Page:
By the way, it's fun to roll your mouse over various states and see which are the dumbest. Some of them have absurdly small sample sizes, but given the way the whole country is voting, it's fair to say that they are not super out-of-whack on a state-by-state basis.


posted by Anonymous  # 2:19 PM
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Doing John Kruk's Research For Him, Vol. XXXVII

John Kruk has some ideas regarding Oakland's recent success. This should be good.

Kruk notes that he's glad the steroids controversy is dying down because:

"I'd much rather talk about the wild-card races and the great job the Oakland Athletics and manager Ken Macha have done in the past few months. Macha has this team working on all cylinders..."

Okay, nothing against Ken Macha, but where is the evidence that he's doing anything differently than he was in May? And also, how can you possibly talk about the A's going on a crazy second half run for like the 20th year in a row, with a lineup full of 24 year olds, and not mention Billy Beane even once? I seem to remember a lot of baseball pundits talking about how the "Moneyball" approach doesn't work without Hudson and Mulder; shouldn't those same pundits give the guy a little credit? I'm not saying Billy Beane is the sole reason for the A's being awesome, but attributing their success to Ken Macha is like eating a delicious meal and giving all the credit to the waiter.

"Also, the Athletics' hitters seem to be getting more aggressive when they are at bat...The rumor that I've heard is that Macha is encouraging his hitters to be more aggressive, making pitchers have to guess more in terms of their pitches. Over the years, pitchers have been able to get ahead in the count because they know they can get a pitch in the strike zone early without fear of the batter swinging. Now they have to start working a little harder earlier in the count."

>>First of all, I recognize oblique criticism of the OBP-centric approach when I see it. It's like these guys are so desperate to discredit this style of play that they'll latch on to anything, even an unsubstantiated rumor. And speaking of rumors, you know what I do when I hear one? I try to find out whether or not it's true. Weird, I know, but that's how I play it, friend. You know what's even weirder? Sometimes I use statistics to support my arguments.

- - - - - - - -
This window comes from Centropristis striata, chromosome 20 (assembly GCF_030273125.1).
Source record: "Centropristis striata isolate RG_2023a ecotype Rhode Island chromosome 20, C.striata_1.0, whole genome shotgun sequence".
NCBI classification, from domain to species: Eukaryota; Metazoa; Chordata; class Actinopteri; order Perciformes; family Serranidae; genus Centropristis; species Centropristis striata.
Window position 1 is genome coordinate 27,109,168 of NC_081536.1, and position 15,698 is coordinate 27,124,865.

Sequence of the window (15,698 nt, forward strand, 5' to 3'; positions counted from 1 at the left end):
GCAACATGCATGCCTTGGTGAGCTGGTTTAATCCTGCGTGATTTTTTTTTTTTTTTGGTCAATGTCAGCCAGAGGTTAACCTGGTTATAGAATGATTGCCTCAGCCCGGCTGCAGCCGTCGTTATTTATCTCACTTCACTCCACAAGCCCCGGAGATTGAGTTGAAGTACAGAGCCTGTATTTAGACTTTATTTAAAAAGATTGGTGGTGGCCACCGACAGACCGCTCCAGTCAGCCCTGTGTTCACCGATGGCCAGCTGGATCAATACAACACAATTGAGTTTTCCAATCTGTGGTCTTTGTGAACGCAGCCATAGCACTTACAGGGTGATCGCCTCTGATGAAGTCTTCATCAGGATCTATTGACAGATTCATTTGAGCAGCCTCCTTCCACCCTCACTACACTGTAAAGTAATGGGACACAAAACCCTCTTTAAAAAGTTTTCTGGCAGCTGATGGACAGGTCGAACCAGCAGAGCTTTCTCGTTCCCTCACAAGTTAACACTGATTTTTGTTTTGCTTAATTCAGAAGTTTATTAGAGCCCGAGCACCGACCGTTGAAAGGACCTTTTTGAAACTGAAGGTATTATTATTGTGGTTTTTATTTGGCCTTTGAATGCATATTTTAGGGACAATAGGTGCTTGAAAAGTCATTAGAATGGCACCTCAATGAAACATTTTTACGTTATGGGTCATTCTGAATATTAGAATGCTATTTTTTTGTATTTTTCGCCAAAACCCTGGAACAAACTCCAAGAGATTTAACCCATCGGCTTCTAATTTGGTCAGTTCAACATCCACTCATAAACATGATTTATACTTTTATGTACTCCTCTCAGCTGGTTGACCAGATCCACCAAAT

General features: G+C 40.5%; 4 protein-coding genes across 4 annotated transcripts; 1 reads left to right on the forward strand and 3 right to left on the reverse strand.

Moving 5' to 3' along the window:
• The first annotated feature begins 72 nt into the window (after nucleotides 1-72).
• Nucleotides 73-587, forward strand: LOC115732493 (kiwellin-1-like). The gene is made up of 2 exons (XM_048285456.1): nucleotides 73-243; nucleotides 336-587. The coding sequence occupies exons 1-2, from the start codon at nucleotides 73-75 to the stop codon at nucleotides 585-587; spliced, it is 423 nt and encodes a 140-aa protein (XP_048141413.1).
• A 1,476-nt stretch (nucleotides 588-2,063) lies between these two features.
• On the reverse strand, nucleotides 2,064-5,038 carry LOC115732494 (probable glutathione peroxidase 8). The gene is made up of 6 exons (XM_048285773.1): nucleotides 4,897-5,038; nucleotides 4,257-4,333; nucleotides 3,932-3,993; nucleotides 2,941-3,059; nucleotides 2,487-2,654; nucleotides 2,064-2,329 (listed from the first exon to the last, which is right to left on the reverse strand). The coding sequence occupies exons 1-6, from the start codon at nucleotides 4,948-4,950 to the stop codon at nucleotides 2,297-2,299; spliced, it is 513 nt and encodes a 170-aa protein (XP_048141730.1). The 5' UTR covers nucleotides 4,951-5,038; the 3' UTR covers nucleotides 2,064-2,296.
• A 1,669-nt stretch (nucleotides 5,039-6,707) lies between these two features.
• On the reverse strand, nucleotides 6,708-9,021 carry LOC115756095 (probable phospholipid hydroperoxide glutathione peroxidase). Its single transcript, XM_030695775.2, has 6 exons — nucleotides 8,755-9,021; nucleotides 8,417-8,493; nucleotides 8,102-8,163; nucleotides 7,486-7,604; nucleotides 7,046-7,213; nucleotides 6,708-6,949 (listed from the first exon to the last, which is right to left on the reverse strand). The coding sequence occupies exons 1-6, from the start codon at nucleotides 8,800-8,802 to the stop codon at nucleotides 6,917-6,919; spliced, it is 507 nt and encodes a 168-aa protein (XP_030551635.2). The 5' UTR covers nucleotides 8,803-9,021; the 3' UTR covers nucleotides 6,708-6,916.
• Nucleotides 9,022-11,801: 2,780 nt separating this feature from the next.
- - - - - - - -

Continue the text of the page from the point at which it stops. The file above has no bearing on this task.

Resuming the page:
Oakland A's P/PA
April 3.86
May 3.86
June 3.83
July 3.89
August 3.76

More aggressive, huh? It sure wouldn't seem that way, aside from the 9 games they've played in August. But forget about the numbers, Krukie. Tell me a story!

"If the rumor is true, it's a brilliant move by Macha because pitchers can get lazy and think that hitters are just automatons sometimes. I remember a game against the San Diego Padres when I played for the Phillies that went into extra innings. Padres' hitter extraordinaire Tony Gwynn had a reputation for letting the first pitch always go by him, but every once in a while he'd take a hack just to keep a pitcher honest. Before we went back into the field I told the pitcher that Gwynn might be looking to take a big swing if it was a fastball. The pitcher ignored me and Gwynn stepped up and hit a bomb that ended up winning the Padres the game."

Oh my god, you're right! Ken Macha must have seen that at-bat, shown it to all of his players, and told them "See? This Pads-Phillies game from 1994 is the reason you've gotta stop trying to get on base all the time! What more evidence do you need?"

By the way, this is how I imagine that conversation between Kruk and that pitcher.

"Hey. HEY! Tonnny Gwynn's gonna swing atta fassball."
"Jesus, John. You're sweating pretty bad."
"He's gonna sssswing attit!"
"Are you drunk?"
"I'm gonna sw...Tonygwynnns gonna swing atta fassball!"
"Where is your jersey? C'mon. I'll help you find it."
"I gotta lie down."

posted by Murbles  # 11:45 AM
Again, I would love to hear just one analyst say: "You know what probably accounts for the A's recent success? All their guys who were injured got healthy, and Eric Chavez started hitting."